What is White Collar Crime?

White collar crimes are illegal but non-violent acts involving lying, cheating, concealing, or stealing. White collar crimes are usually financial in nature and are motivated by financial gain.

The punishments for white collar crimes include jail time, fines, and the requirement to pay the stolen money back. Often times, those who are accused of white collar crimes are good, law-abiding citizens who simply made a mistake.

Common White Collar Crimes

  • Fraud. An act of fraud occurs when someone harms someone else to gain an unfair advantage. This includes tricking or deceiving someone, as well. California recognizes different types of fraud such as insurance fraud, real estate fraud, financial fraud, and identity theft.
  • Embezzlement. California law defines embezzlement as misappropriation of funds or property that belongs to another. When an employee uses funds in a way that was unauthorized, and the funds were entrusted to that employee, the employee is guilty of embezzlement.
  • Money Laundering. Money laundering is hiding the sources of money that was illegally obtained. This is a white collar crime that can be difficult for the prosecution to prove. Many money laundering cases fail based on lack of intent.
  • Perjury. Perjury is intentionally providing false information or misrepresenting yourself while under oath. More information can be found under California Penal Code 127.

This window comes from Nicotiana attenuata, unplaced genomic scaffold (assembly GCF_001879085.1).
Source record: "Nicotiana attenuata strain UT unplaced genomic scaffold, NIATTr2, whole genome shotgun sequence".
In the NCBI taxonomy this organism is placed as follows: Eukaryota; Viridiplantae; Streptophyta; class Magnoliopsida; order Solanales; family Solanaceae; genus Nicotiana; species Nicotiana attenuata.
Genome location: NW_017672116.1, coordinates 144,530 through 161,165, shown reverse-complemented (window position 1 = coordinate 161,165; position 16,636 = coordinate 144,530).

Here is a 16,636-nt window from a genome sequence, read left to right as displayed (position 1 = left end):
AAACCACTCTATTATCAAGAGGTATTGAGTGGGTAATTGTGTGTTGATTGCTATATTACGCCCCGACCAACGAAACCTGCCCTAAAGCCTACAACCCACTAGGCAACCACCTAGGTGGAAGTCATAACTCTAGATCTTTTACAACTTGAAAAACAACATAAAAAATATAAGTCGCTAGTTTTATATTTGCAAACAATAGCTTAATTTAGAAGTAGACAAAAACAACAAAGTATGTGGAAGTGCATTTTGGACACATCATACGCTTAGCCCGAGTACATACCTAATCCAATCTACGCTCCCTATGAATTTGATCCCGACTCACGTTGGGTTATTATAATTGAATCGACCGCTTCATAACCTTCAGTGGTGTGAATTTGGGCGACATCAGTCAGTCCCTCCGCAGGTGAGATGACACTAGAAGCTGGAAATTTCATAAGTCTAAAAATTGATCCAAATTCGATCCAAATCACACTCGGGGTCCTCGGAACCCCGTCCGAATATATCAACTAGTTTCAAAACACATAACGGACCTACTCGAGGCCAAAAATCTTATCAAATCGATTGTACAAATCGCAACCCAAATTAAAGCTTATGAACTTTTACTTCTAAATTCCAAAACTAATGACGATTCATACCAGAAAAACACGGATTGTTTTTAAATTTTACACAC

Defending Against White Collar Criminal Charges

There are several strategies that an experienced criminal defense attorney will use to fight white collar accusations. These strategies include:

  • Working with experts such as forensic accounting specialists
  • Collecting records and following the paper trail
  • Proving lack of intent
  • Showing lack of sufficient evidence on the part of the prosecution
  • Contending mistaken identity
  • False accusations

A knowledgeable criminal defense attorney knows the ins and outs of white collar crimes and how to defend against these charges. The attorney should work creatively and as quickly as possible in the cases. With an attorney by your side, you will be able to move forward with your life and clear your name. Continue reading

Getting arrested is never in anyone’s plans. When a person is arrested and charged with a criminal offense, the criminal process begins. One of the key steps in the criminal process is the preliminary hearing. This hearing comes after the arraignment, or the first court appearance and the readiness conference, where your criminal defense lawyer negotiates to get the best deal for the client.

What is the Preliminary Hearing?

The preliminary hearing usually takes place within 10 days of the arraignment. If not, the defendant should be released according to California Penal Code 859b(b).  This hearing is where the judge decides whether there is enough evidence to support the charge against you. Essentially, the judge must decide two things:

  • Whether probable cause exists to believe the crime was committed
  • The defendant is the person who committed the crime

The preliminary hearing is where a successful San Diego criminal defense attorney move for dismissal of charges. Although the lawyer could present your case, this is not always the best plan of action to take. The criminal defense lawyer should work to dismiss the charges by using the following strategies: